Games and Internet
PC Nocturne (Take 2) £29.99 * i. s *
Rarely do games try to do one thing and one thing only, Normally they claim to buzz your head \VIII'I speed- induced adrenaline while movmg you to tears With their deep exploration of the human condition. It is refreshing, then, to discover Nocturne, a game that has one aim. It wants to scare you.
As The Stranger, yOur JOb is to investigate rumoured paranormal incidents, However, as it is I930s America, you tend to investigate with two very large guns and an itchy trigger finger. Weaponry aSide, this is a game wrth a lot of atmosphere, and anyone who has read HP. Lovecraft or the Preacher comics \‘VIII lap up all that Nocturne has to offer. The camera-to- camera editing, alth0ugh old hat now, is very effective in producmg those all important moments of trepidation as well as the big surprises. There are werewolves, vampires and zombies to waste, With the flame-thrower yet again emerging as the weapon of chOice.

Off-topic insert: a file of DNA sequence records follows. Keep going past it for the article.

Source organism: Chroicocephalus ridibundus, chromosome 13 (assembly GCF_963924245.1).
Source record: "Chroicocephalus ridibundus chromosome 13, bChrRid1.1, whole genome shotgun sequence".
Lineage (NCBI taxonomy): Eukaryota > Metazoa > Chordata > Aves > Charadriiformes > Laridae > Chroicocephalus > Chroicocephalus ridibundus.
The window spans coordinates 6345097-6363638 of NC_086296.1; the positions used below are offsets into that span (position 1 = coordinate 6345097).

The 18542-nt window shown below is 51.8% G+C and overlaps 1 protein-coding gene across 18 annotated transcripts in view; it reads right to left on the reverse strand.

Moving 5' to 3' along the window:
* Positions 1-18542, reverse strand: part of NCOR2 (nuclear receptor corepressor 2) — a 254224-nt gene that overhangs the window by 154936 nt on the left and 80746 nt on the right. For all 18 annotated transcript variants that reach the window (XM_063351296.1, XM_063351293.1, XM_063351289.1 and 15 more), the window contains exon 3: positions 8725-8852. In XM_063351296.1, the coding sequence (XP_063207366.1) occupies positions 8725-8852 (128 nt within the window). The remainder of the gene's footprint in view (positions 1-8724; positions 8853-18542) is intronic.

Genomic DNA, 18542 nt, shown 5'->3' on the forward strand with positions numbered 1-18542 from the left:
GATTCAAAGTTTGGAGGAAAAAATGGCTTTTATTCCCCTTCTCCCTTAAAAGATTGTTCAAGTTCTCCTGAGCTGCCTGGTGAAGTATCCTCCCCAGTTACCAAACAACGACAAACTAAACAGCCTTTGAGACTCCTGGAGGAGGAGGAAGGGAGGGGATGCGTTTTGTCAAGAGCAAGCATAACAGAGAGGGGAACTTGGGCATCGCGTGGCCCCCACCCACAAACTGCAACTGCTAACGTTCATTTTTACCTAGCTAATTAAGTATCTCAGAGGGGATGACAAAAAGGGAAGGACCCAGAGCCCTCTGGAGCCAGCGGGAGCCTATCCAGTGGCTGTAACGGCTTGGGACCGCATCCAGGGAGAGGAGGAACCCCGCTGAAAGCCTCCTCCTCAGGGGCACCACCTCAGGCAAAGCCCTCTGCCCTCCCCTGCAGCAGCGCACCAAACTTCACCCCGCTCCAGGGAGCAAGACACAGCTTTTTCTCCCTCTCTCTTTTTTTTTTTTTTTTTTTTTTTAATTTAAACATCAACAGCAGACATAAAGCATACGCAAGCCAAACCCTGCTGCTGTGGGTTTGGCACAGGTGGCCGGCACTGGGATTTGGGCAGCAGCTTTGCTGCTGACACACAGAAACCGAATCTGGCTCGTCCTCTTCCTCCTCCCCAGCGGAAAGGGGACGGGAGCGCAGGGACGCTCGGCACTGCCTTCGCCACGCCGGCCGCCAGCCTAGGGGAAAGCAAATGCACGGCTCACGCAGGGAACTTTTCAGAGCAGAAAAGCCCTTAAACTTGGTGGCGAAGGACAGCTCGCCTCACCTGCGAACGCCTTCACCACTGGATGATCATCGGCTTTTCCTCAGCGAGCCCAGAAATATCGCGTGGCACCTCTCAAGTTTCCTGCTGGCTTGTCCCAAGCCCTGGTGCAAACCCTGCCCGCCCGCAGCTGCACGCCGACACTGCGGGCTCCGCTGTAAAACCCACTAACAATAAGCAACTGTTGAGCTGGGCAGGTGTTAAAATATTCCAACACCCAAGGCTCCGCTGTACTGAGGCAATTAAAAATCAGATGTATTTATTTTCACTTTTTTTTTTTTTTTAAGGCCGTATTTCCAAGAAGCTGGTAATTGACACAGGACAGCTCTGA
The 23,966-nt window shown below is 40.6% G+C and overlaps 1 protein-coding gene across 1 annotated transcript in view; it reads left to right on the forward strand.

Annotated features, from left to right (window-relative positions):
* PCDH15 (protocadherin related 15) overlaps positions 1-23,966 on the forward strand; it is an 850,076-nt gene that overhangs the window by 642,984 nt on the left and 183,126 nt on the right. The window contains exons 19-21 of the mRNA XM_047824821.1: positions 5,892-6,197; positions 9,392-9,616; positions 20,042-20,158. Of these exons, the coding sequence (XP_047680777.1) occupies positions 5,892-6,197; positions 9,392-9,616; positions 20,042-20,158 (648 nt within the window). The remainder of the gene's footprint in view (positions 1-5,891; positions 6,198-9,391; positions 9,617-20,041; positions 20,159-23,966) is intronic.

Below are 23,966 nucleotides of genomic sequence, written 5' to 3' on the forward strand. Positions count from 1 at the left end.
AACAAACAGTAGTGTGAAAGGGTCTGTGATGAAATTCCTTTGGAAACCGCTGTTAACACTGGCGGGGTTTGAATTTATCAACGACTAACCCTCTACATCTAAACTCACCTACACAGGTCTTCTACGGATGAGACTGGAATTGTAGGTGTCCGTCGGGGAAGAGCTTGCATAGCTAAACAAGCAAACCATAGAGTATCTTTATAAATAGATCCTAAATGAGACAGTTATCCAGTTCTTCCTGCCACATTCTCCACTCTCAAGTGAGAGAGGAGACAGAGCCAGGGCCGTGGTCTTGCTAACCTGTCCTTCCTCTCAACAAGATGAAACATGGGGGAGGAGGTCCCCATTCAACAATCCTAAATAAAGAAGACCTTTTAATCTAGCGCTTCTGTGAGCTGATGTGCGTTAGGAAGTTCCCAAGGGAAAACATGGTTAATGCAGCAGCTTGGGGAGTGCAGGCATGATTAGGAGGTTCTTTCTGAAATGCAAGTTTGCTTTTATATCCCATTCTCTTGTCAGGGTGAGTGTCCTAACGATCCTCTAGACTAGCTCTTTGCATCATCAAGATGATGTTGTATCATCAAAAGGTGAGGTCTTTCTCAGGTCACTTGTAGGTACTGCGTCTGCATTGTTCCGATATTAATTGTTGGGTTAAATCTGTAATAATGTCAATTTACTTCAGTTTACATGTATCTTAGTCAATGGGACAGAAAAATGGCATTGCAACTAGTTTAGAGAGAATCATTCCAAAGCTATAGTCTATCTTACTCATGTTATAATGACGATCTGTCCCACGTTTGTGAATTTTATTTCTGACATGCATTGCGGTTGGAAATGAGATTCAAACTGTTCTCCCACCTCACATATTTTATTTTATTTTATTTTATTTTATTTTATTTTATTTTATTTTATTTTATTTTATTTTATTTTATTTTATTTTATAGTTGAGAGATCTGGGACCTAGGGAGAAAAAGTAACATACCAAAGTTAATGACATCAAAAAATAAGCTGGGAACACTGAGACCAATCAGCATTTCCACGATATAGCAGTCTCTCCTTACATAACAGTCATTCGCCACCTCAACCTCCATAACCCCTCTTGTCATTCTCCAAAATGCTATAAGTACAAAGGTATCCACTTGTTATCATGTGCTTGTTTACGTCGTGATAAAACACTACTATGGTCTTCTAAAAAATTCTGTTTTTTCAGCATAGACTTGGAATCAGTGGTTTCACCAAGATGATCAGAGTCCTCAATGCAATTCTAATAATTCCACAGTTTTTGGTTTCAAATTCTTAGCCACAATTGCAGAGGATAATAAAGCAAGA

Is it scary th0ugh? Well, when the big orchestral number kicks in and the darkness encroaches, you would be forgiven for standing up from your computer and popping an extra light on. (ID)
PC F/A-18E Super Hornet (Titus) £29.99 t at it t ‘A'
It is universally accepted that yOU either love or loath flight SImS. F/A- 78E Super Hornet, however, may go some way to altering this cliche. Yes, it is a dedicated flight sim With all the knobs, buttons, whistles and bells any geek could want, but its savmg grace is the plane itself. The Super Hornet is one of the easiest planes in the world to fly. Almost everything is automatic and the only thing that stops a pilot pulling the most outrageous aerobatics is the